Irihapeti Bullmore was tearful and smiling from one moment to the next as she took centre stage at a mihi whakatau, marking the start of her new role with Ryman Healthcare.
Irihapeti, Ryman's first cultural kaitiaki or navigator, was given a collective Ryman Christchurch welcome. She was joined by whānau, fellow iwi members and a Canterbury-based Māori community collective from many walks of life.
There were ukulele players from a Birdlings Flat musical group, her children, her brother and a host of wahine, some that knew her from previous work places.
The mihi whakataū, traditionally used for welcoming, introductions, openings and some off-the-marae events, included welcoming words by many Rymanians including Ryman Group Chief Executive Richard Umbers.
“Irihapeti is our cultural navigator and her appointment recognises the importance we place on tikanga Māori and our Te Tiririti partnership with manu whenua…,” Richard said.
“(Also) I’d like to acknowledge her predecessor – Dame Aroha Rereti-Crofts – who passed away a few short weeks ago.”
Dame Aroha, ”from just down the road at Tuahiwi, near Kaiapoi”, was part of the Ngai Tahu iwi and championed her people, in particular, wahine Māori, Richard said today. She spent some of later years in Ryman’s Margaret Stoddart Retirement Village.
Dame Aroha’s baton was being passed to Irihapeti, Richard said.
Chief Strategy Officer Mary-Anne Stone said it was right for Irihapeti to be welcomed with the gathering. “Your role will help Ryman become stronger through our growing knowledge and practice of tikanga Māori.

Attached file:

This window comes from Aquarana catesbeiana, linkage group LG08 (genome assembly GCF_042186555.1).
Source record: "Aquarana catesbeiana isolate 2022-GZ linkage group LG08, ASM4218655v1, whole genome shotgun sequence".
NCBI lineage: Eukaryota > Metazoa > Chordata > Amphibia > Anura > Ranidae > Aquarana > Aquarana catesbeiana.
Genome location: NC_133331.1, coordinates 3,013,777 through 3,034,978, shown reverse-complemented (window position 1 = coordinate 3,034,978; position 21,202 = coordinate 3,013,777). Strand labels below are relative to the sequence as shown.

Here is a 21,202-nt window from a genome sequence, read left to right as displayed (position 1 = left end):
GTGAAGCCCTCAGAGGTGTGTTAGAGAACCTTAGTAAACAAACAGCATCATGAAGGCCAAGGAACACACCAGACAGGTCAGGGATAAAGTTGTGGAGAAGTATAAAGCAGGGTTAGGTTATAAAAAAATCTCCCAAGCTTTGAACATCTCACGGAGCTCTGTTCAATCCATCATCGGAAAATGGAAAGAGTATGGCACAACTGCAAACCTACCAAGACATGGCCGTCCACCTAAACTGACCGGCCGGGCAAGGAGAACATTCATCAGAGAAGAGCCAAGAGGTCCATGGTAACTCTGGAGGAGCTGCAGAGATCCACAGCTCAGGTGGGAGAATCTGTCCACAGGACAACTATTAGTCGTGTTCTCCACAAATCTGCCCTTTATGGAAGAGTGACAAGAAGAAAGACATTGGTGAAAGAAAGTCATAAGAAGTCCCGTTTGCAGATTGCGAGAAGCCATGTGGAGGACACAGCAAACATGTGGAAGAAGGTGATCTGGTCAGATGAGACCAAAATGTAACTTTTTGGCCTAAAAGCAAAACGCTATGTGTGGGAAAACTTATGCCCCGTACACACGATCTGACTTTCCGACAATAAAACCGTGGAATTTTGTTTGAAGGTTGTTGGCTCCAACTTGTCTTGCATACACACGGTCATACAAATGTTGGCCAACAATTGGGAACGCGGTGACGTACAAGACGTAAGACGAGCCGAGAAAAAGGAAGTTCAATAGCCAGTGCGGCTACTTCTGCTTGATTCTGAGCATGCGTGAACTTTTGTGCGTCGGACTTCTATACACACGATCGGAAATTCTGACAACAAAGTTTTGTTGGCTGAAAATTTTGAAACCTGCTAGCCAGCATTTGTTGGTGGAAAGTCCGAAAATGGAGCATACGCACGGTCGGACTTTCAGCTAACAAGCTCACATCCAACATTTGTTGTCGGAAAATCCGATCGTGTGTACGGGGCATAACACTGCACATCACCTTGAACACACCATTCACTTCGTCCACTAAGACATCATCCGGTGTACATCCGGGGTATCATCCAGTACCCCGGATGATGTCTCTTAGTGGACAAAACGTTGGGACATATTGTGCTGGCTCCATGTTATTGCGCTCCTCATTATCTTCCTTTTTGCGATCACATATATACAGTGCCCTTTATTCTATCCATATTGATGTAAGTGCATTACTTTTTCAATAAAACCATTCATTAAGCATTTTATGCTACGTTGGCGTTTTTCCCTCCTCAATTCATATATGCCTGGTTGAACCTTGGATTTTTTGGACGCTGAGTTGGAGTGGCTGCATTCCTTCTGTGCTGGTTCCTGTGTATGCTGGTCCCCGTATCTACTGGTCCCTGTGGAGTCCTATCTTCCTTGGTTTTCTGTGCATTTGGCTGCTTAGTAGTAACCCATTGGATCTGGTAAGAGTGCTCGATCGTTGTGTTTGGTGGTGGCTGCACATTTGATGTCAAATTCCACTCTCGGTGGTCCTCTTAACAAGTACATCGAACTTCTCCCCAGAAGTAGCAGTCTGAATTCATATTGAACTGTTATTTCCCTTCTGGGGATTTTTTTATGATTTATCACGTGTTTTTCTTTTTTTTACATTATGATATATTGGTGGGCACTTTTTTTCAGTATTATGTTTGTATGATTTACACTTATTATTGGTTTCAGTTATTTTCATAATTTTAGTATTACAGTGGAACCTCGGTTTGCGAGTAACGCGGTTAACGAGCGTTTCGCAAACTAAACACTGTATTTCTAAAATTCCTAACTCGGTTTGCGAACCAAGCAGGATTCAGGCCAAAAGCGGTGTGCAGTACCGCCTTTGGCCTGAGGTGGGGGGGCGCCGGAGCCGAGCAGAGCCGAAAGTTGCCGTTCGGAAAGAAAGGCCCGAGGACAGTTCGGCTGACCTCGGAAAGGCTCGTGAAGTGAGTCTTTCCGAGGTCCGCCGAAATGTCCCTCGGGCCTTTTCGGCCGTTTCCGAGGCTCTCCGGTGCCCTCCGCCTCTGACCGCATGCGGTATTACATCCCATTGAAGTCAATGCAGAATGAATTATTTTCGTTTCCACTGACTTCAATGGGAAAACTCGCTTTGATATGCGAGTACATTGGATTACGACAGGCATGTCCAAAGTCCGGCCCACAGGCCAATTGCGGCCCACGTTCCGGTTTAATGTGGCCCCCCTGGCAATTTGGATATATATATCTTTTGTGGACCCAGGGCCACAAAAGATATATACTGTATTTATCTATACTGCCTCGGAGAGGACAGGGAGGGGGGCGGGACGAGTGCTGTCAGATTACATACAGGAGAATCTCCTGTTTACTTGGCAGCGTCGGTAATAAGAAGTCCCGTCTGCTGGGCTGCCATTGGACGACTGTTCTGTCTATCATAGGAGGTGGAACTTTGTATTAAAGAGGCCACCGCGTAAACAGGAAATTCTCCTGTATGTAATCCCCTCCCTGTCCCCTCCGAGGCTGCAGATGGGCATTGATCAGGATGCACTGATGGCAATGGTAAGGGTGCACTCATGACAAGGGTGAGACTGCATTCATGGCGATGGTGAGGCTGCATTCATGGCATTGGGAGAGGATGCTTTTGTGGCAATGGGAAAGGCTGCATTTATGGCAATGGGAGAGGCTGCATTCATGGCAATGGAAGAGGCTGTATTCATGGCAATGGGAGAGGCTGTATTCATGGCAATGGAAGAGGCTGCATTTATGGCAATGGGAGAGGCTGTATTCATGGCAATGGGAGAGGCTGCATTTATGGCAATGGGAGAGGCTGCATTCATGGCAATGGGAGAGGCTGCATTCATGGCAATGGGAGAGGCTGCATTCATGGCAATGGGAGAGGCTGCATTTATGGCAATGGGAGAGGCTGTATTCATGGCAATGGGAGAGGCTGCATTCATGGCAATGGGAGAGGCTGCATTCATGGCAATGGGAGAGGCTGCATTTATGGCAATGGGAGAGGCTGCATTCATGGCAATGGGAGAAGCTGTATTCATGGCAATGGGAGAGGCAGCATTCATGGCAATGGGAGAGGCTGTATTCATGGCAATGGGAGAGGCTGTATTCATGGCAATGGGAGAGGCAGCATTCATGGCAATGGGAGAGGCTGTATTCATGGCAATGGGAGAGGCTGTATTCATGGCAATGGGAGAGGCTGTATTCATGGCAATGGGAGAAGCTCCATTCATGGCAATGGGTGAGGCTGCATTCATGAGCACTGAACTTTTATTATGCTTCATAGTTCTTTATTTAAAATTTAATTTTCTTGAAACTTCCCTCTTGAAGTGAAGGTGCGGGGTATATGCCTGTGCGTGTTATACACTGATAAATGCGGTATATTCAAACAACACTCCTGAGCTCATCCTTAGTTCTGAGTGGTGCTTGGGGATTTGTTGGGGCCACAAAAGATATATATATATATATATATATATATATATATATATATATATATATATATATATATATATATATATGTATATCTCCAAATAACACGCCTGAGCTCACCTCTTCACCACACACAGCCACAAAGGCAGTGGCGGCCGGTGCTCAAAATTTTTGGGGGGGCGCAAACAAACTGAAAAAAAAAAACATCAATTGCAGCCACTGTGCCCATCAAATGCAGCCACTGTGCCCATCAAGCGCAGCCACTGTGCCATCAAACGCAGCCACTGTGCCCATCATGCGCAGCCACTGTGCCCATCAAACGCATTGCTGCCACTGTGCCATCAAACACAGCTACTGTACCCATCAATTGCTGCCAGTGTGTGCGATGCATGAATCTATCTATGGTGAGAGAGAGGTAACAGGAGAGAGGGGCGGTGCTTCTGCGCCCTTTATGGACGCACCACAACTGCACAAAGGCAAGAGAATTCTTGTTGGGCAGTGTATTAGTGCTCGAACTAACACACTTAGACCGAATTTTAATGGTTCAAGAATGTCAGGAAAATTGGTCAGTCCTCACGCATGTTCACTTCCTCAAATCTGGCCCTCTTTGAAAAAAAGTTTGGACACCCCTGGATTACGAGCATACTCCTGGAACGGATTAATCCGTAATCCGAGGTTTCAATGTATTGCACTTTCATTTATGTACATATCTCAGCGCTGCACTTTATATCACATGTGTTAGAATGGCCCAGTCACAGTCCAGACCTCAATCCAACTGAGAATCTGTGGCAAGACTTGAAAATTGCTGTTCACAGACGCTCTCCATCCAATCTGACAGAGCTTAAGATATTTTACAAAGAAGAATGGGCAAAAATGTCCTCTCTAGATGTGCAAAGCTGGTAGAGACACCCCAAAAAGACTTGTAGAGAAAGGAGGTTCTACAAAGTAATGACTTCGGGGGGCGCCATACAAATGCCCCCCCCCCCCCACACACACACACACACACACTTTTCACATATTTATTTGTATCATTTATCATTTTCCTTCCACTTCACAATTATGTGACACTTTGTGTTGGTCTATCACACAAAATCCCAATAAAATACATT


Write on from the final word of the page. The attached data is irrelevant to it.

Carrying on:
“This is a new skillset for us, and it is a wonderful season to begin (your role),” Mary-Anne said, referring to the recent celebration of Māori New Year.
Everyone then sang the waiata – Te Aroha, before senior executives from Ryman and various iwi members talked of their own family histories and experiences with Irihapeti.
Irihapeti acknowledged her whānau and Dame Aroha. “I stand on this platform, a sacred platform… in honour and recognition of Dame Aroha… who forged the way as many of our whanau do.”
She spoke of a long tradition of people coming together in unity, and said this would continue to happen with iwi members and Ryman. “It’s about the collective and coming together in unity that we can actually achieve. You can achieve what you need, and we can achieve what we need. And that’s really exciting for us today to be given this chance to see how well we’re going to marry up.”
As a cultural navigator, Irihapeti is Ryman’s Taha Māori Kaitiaki.